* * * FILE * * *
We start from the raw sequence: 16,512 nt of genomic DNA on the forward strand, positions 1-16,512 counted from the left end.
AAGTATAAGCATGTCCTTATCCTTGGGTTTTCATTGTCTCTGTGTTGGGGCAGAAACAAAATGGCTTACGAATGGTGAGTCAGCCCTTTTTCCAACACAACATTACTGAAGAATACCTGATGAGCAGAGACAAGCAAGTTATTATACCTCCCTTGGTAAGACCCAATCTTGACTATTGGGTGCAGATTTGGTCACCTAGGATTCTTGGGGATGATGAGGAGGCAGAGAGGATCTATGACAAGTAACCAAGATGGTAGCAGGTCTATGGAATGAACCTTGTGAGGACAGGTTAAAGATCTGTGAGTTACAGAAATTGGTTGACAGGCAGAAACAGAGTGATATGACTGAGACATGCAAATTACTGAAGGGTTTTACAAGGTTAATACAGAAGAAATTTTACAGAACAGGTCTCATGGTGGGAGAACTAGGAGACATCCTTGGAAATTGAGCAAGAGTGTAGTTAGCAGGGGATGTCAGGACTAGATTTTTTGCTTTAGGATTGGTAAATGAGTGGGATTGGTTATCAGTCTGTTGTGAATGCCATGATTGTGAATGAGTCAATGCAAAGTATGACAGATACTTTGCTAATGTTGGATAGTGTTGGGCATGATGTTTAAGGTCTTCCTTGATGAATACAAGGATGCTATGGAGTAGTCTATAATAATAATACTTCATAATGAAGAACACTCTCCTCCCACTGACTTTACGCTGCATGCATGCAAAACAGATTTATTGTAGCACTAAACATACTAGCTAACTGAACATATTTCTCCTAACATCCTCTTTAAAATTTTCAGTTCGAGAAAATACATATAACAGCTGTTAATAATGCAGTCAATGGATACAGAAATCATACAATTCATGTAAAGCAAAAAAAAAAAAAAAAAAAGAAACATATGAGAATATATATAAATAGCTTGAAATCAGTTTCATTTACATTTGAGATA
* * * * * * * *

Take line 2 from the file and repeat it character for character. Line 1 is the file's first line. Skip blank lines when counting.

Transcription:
AAGTATAAGCATGTCCTTATCCTTGGGTTTTCATTGTCTCTGTGTTGGGGCAGAAACAAAATGGCTTACGAATGGTGAGTCAGCCCTTTTTCCAACACAACATTACTGAAGAATACCTGATGAGCAGAGACAAGCAAGTTATTATACCTCCCTTGGTAAGACCCAATCTTGACTATTGGGTGCAGATTTGGTCACCTAGGATTCTTGGGGATGATGAGGAGGCAGAGAGGATCTATGACAAGTAACCAAGATGGTAGCAGGTCTATGGAATGAACCTTGTGAGGACAGGTTAAAGATCTGTGAGTTACAGAAATTGGTTGACAGGCAGAAACAGAGTGATATGACTGAGACATGCAAATTACTGAAGGGTTTTACAAGGTTAATACAGAAGAAATTTTACAGAACAGGTCTCATGGTGGGAGAACTAGGAGACATCCTTGGAAATTGAGCAAGAGTGTAGTTAGCAGGGGATGTCAGGACTAGATTTTTTGCTTTAGGATTGGTAAATGAGTGGGATTGGTTATCAGTCTGTTGTGAATGCCATGATTGTGAATGAGTCAATGCAAAGTATGACAGATACTTTGCTAATGTTGGATAGTGTTGGGCATGATGTTTAAGGTCTTCCTTGATGAATACAAGGATGCTATGGAGTAGTCTATAATAATAATACTTCATAATGAAGAACACTCTCCTCCCACTGACTTTACGCTGCATGCATGCAAAACAGATTTATTGTAGCACTAAACATACTAGCTAACTGAACATATTTCTCCTAACATCCTCTTTAAAATTTTCAGTTCGAGAAAATACATATAACAGCTGTTAATAATGCAGTCAATGGATACAGAAATCATACAATTCATGTAAAGCAAAAAAAAAAAAAAAAAAAGAAACATATGAGAATATATATAAATAGCTTGAAATCAGTTTCATTTACATTTGAGATA